T-Mobile CEO on C-band: We’re interested, but ‘disciplined’

Asked about the C-band opportunity, where the FCC later this year will kick off an auction of 280 megahertz of mid-band spectrum, T-Mobile President and CEO Mike Sievert answered about how one might expect: with tempered enthusiasm.

The quiet period for the C-band auction, which begins December 8, hasn’t yet started, so the topic was fair game during a virtual Goldman Sachs investor event on Wednesday.

“We’re interested, but what you can expect from us is what you’ve always seen from us: discipline. We’re going to be focused on whether … there’s a value,” Sievert said. “It’s good spectrum. We’ve been testing it. We’re interested in it. But we’re coming from a position of strength and a tradition of being disciplined.”

The AWS-3 spectrum auction, which ended in 2015 with a record $44.9 billion in bids, racked up “tens of billions of dollars,” he said. “What did we do? We played with discipline. We waited. We bided our time for the 600 MHz, which was a much better deal and much more important to us strategically,” he added. “We like this. This is a great moment and we’ll see what happens.”

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T-Mobile President of Technology Neville Ray also alluded to T-Mobile’s track record and history of investing in spectrum when asked about the C-band opportunity.   

“We have just an amazing set of assets now,” with the combination of Sprint and its 2.5 GHz spectrum. “We’ve never had this capability to go to market, deploy ahead of our competition, et cetera. We’ll see where we get to. There’s a lot of decisions to be made,” Ray said, noting the C-band auction quiet period is right around the corner. “More to come.”

T-Mobile launched its nationwide 5G network last year using 600 MHz low-band spectrum, but Ray often talks of his spectrum “layer cake” strategy, which includes low, mid- and high-band spectrum. T-Mobile is aggressively building out the 2.5 GHz mid-band spectrum acquired from Sprint, and it has millimeter wave (mmWave) holdings as well to serve as the top layer.

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It’s a different story for T-Mobile’s competition. T-Mobile holds the largest amount of sub-6 GHz spectrum of the Big 3, and Verizon and AT&T especially are expected to bid aggressively in the C-band auction.

Here’s how Sievert characterized it: “AT&T and Verizon are absolutely going to kill each other over C-band. I think they’re going to spend tens of billions of dollars they don’t have, stress out their balance sheets, put at risk their share buyback and dividend plans in order to not be left outside the party on 5G because they’re stuck and they got themselves stuck and they’re way behind us and they can’t stand it,” he said. “They’re going to have to do things that are probably going to be uneconomic.”

As part of its policy, the FCC instigated quiet periods before and during spectrum auctions in part as a way to prevent collusion among participants. Bidders are not supposed to speak to one another about auction strategies, nor are they to speak about it publicly, for that matter. And anyone talking about auctions before the quiet period begins likely isn’t going to talk like they’re gung-ho on it because that would serve, it would seem, to potentially drive prices up. Saying they’re going to follow a “disciplined” strategy is about the safest way to go.

Verizon claimed 4G; T-Mobile wants to own 5G era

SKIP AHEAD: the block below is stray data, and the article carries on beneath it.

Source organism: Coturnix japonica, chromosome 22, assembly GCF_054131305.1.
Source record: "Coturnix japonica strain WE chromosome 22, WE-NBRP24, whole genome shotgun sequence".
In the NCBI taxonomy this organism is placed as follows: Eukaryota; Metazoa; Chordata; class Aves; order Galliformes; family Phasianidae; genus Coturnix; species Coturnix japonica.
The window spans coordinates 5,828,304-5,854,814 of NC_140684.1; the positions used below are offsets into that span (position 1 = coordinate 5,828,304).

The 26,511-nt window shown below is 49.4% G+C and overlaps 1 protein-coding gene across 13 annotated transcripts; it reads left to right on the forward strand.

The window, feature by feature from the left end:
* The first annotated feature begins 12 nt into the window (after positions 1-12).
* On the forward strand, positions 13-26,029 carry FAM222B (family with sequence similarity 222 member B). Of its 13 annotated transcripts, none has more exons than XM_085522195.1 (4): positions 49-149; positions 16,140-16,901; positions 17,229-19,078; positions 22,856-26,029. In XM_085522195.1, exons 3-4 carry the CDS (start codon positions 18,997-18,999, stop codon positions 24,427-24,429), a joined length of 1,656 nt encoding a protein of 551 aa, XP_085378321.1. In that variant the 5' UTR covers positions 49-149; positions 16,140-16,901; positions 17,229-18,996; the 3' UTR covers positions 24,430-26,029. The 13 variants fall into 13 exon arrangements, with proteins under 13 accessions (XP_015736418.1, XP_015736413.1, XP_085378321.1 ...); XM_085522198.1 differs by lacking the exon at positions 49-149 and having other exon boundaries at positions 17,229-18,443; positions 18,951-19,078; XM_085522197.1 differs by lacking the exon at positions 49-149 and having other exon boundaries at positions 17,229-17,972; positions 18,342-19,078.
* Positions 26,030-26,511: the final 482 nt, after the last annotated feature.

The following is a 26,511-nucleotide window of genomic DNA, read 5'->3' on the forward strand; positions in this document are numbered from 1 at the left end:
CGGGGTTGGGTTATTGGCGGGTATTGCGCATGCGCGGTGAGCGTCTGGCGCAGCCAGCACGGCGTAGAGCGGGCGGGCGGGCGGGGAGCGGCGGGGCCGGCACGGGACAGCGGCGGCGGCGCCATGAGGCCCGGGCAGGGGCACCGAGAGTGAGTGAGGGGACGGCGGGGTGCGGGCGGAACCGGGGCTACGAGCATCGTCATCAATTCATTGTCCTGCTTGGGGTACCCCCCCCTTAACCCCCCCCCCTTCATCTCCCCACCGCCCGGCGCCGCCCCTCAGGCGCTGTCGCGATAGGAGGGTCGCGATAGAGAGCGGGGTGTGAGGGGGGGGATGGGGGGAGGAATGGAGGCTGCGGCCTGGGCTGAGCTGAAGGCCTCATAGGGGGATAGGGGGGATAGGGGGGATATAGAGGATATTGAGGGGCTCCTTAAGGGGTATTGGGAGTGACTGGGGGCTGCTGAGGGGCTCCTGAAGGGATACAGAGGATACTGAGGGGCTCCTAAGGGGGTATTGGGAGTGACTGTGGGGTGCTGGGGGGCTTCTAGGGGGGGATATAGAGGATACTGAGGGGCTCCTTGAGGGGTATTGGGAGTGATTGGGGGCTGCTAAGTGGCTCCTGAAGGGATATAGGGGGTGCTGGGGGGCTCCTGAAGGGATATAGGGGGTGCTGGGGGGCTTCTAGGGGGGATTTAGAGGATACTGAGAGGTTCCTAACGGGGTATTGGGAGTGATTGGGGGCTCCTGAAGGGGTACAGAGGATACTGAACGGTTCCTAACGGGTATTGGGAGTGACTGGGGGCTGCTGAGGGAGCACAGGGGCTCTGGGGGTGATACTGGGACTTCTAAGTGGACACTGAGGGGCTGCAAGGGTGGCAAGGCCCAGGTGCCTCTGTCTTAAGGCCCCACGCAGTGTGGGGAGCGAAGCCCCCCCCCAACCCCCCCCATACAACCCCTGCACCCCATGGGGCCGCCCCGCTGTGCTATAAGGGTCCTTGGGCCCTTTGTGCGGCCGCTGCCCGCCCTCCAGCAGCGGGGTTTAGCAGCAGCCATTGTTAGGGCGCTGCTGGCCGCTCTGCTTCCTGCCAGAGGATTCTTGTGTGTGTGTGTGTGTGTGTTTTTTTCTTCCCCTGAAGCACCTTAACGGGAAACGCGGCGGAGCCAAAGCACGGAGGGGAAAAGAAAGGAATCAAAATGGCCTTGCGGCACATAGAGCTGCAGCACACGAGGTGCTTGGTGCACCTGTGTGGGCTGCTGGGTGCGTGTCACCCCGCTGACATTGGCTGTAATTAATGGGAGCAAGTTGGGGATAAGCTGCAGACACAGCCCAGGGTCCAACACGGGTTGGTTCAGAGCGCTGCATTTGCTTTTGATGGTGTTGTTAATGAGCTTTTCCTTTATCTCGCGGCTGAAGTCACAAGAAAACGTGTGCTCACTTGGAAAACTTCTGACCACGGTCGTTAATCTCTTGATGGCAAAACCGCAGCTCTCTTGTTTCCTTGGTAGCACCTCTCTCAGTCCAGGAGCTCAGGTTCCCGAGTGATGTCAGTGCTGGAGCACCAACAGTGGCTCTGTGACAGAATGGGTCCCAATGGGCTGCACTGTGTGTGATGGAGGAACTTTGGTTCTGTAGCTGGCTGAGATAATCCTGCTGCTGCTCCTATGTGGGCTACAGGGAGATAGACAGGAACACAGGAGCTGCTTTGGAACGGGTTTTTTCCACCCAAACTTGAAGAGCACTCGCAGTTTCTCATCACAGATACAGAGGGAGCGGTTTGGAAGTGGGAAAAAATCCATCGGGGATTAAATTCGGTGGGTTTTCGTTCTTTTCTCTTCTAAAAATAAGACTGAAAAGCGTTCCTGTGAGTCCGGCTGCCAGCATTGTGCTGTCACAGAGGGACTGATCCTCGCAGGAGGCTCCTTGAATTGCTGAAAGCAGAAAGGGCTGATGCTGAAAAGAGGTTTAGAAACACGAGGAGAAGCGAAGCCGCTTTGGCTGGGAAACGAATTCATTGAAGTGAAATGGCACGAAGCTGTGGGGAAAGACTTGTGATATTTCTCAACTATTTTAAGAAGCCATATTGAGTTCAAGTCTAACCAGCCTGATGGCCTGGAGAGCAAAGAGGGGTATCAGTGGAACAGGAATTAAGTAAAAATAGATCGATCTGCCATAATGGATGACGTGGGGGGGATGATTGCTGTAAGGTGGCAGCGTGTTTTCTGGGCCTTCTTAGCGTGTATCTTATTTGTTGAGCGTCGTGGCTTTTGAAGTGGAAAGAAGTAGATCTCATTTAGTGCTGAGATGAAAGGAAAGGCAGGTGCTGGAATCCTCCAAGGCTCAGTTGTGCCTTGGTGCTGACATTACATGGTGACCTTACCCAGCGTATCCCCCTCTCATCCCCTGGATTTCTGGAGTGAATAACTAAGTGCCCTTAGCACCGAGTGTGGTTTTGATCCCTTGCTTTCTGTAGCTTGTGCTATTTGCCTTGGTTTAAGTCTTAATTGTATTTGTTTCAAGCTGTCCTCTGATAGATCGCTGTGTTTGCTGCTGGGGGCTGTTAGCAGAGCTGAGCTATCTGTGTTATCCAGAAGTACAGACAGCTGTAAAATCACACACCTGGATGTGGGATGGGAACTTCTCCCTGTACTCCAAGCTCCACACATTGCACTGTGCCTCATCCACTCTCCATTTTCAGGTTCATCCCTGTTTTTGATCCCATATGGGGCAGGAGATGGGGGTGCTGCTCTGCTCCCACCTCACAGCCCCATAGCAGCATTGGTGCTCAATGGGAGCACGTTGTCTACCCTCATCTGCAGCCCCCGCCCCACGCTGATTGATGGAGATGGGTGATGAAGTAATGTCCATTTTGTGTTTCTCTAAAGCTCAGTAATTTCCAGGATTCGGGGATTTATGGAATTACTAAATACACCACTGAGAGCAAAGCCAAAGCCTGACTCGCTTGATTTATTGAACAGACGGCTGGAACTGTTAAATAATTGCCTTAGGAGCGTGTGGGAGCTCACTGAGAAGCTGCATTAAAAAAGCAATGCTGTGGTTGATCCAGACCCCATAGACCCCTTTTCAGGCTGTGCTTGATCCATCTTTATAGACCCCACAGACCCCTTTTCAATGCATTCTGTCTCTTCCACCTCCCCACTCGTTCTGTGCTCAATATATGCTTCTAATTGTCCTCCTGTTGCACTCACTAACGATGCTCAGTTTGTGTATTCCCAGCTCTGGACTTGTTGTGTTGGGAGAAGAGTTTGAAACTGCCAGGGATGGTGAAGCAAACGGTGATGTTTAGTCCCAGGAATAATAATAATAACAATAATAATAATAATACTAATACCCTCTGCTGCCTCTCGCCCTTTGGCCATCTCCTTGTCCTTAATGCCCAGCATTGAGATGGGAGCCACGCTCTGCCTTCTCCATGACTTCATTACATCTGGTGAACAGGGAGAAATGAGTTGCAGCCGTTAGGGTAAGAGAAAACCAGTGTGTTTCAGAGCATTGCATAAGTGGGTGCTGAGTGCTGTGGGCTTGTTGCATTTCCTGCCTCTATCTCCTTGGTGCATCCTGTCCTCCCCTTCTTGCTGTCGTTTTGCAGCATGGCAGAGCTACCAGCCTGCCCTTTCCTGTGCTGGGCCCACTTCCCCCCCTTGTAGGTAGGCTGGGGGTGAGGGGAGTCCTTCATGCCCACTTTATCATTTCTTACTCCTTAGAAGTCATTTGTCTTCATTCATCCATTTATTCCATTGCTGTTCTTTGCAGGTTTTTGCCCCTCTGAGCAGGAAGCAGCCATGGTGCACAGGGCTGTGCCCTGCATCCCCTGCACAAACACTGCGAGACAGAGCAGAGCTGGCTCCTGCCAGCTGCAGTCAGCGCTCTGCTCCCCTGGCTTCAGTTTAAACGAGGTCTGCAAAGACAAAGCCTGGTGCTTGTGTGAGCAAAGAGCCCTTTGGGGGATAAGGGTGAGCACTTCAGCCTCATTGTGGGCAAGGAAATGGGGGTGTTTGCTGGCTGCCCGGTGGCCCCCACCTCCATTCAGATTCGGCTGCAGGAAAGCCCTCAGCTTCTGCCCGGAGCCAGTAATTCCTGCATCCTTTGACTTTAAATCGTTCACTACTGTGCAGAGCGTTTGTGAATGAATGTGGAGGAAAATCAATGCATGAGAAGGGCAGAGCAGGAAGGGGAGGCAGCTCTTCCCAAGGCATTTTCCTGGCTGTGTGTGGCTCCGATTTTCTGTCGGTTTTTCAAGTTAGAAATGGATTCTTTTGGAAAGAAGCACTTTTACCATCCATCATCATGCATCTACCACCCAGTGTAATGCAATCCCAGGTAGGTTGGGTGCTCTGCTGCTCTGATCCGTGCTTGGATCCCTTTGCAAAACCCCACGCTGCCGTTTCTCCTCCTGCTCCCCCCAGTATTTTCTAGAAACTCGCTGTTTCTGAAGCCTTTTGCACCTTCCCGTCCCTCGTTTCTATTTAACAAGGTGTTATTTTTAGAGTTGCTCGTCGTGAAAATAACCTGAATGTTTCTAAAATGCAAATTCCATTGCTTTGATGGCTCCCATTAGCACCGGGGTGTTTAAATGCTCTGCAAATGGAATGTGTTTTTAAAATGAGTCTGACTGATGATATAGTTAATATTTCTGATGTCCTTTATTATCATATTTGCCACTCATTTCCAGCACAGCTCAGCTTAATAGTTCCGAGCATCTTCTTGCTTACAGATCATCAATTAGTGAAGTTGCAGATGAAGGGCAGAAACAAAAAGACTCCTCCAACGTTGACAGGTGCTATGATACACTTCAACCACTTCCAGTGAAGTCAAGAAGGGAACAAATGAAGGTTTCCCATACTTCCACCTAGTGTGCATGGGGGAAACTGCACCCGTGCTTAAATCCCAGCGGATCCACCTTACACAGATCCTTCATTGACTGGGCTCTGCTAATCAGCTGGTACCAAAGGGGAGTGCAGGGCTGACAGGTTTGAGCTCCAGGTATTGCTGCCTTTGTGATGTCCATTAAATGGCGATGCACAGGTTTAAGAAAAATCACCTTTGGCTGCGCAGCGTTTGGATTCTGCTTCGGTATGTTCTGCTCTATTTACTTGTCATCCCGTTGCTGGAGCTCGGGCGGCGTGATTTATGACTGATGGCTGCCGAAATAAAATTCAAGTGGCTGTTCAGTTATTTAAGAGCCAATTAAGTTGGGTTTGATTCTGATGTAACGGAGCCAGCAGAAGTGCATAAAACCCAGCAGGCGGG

Sievert wasn’t shy about talking smack about his rivals, especially Verizon, but he did give it props for its 4G network prowess.

“Now at the beginning of the 5G era, we have the opportunity to lead on the network front, the way Verizon did in the 4G era. They got out in front of everybody in 2010 and they put down a marker and became famous for being a company that had the best network in the 4G LTE era. We’ve been chipping away at that,” he said. “We will lead the 5G era. We’re positioned to lead. They’re going to spend the next year or two retooling their strategies to try and emulate what we’re doing.

“Verizon got out so early saying, ‘5G’s about millimeter wave,’” and they’re in the process now of kind of retooling, he added. “A  prediction for you is very simple. AT&T and Verizon are going to spend the next year spending tens of billions of their shareholders’ dollars, stressing out their balance sheets to get an asset base that still isn’t as good as T-Mobile’s,” and then finally, they’ll be on a strategy that’s two or three years, or more, behind T-Mobile. “That’s a great place for us to be.”

But he’s aware perceptions need to catch up. “Brands are stubborn. That’s a great thing about brands. They’re more stubborn than the facts. It takes a while. We’re going to have to be patient. We’ve been focused very much on telling the truth to consumers and businesses about what we have,” he said.

“I’ll give Verizon credit. At the dawn of the 4G era in 2010, they jumped out in front of everybody and that established a brand pattern that they were able to feed on for a decade, through the entire 4G era. They had the world convinced they had the best network, and for much of that era, it was absolutely true,” Sievert said.

That’s T-Mobile’s opportunity in the 5G era. T-Mobile has created a reputation for the lowest prices and putting customers first. That’s important, but now it has to convince consumers that it has the best network in 5G. “The facts are there, it’s our job to convince them,” he said.

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Asked about the multi-year, $17 billion deal with American Tower that was announced on Tuesday, Ray said it provides long-term certainty and he’s pleased to have the deal locked down and done. “I can now accelerate that mid-band and low-band build with American Tower in a way that pre-deal, I couldn’t, so that puts more wind in my sails as we look to aggressively build this network out.”